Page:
I read in a recent issue of Time magazine (October 7, “Smoked Stacks”) that “in 2002, Arizona’s Tucson-Pima Public Library system opened a branch without books, the first in the U.S. to attempt an all-digital existence. But just a few years later, the library phased in printed materials. Patrons demanded them.”
“I don’t think people could really envision a library without any books in it,” says Susan Husband, the Santa Rosa Branch manager.
My, how times have changed! San Antonio’s new Bexar County Digital Library is now touted as the nation’s only all-digital public library.
“The $2.4 million, 4,000-sq.-ft. space, also known as BiblioTech, opened September 14 and has been likened to an orange-hued Apple Store. Stocked with 10,000 e-books, 500 e-readers, 48 computers and 20 iPads and laptops, the digital library includes a children’s area, community rooms and a Starbucksesque cafe to encourage collaboration among patrons in an inviting space. And it will have zero print materials.”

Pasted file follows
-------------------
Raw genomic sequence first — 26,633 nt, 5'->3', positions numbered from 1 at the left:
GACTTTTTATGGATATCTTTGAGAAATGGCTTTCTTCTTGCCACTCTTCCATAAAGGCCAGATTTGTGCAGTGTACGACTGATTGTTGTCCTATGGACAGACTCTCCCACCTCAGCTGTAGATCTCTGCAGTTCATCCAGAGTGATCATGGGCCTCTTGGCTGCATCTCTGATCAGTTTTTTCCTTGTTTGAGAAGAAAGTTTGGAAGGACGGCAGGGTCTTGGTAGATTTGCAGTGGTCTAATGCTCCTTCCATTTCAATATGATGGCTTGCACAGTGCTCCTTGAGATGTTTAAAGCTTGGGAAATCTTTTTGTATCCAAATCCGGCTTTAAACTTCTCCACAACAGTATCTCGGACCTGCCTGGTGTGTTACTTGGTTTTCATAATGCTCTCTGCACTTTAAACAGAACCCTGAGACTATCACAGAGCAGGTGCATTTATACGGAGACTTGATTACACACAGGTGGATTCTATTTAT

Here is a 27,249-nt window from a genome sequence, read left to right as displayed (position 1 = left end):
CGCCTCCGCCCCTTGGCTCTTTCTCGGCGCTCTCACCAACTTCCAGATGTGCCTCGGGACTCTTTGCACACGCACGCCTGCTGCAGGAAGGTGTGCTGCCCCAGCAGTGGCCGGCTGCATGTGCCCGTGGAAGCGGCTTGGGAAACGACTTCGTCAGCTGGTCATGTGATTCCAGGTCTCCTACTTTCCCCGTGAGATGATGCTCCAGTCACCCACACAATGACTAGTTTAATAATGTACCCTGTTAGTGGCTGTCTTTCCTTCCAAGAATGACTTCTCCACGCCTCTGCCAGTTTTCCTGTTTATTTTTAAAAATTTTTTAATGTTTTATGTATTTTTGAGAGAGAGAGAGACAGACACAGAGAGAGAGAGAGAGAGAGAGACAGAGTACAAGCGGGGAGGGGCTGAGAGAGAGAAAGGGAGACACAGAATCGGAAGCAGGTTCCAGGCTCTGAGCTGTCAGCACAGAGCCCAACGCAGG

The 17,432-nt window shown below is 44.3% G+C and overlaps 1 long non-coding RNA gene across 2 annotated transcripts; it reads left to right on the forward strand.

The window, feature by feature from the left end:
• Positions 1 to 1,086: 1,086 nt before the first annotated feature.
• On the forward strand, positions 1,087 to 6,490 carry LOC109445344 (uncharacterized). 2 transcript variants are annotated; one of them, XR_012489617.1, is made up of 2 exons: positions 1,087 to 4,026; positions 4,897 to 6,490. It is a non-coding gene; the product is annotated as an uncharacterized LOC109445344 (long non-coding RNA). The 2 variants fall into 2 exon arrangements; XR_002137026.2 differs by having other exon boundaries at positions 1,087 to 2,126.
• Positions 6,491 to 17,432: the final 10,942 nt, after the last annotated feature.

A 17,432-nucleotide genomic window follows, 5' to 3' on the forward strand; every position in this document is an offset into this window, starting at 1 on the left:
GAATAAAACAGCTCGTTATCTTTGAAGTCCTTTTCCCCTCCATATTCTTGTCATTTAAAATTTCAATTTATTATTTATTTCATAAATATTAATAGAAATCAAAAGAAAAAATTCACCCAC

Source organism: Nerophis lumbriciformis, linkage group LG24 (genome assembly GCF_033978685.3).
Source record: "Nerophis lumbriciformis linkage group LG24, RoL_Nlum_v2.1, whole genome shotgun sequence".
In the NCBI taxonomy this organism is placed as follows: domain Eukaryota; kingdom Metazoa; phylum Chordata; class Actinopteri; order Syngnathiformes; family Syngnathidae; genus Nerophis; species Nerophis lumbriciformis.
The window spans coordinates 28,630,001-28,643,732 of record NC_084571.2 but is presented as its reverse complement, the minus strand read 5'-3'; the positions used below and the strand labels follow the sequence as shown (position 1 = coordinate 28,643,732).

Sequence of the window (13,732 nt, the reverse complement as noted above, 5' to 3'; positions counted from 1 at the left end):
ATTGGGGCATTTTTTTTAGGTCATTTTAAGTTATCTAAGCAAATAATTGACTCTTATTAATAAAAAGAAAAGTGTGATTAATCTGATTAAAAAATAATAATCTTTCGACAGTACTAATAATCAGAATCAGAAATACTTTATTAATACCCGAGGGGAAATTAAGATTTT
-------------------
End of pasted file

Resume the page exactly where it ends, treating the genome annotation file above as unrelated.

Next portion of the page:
Go ahead, call me old-fashioned—I just don’t like the idea of a library without books.
According to the Time article, “The library is no longer the place where you walk in and the thing you pay the most attention to is the book collection,” says American Library Association President Maureen Sullivan. “It’s now a place where you’re immediately attuned to the variety of ways that people are making use of that space.”
Yikes! Libraries with0ut books? That’s like Superman without his cape, a lemonade stand without anything to drink, a gym without weights, or politics without scandals.
It just won’t be the same. Luckily, DCPL still has both physical and non-physical books. If you’re after non-physical books, you can download some through the library’s free OverDrive eBooks and downloadable audiobooks service.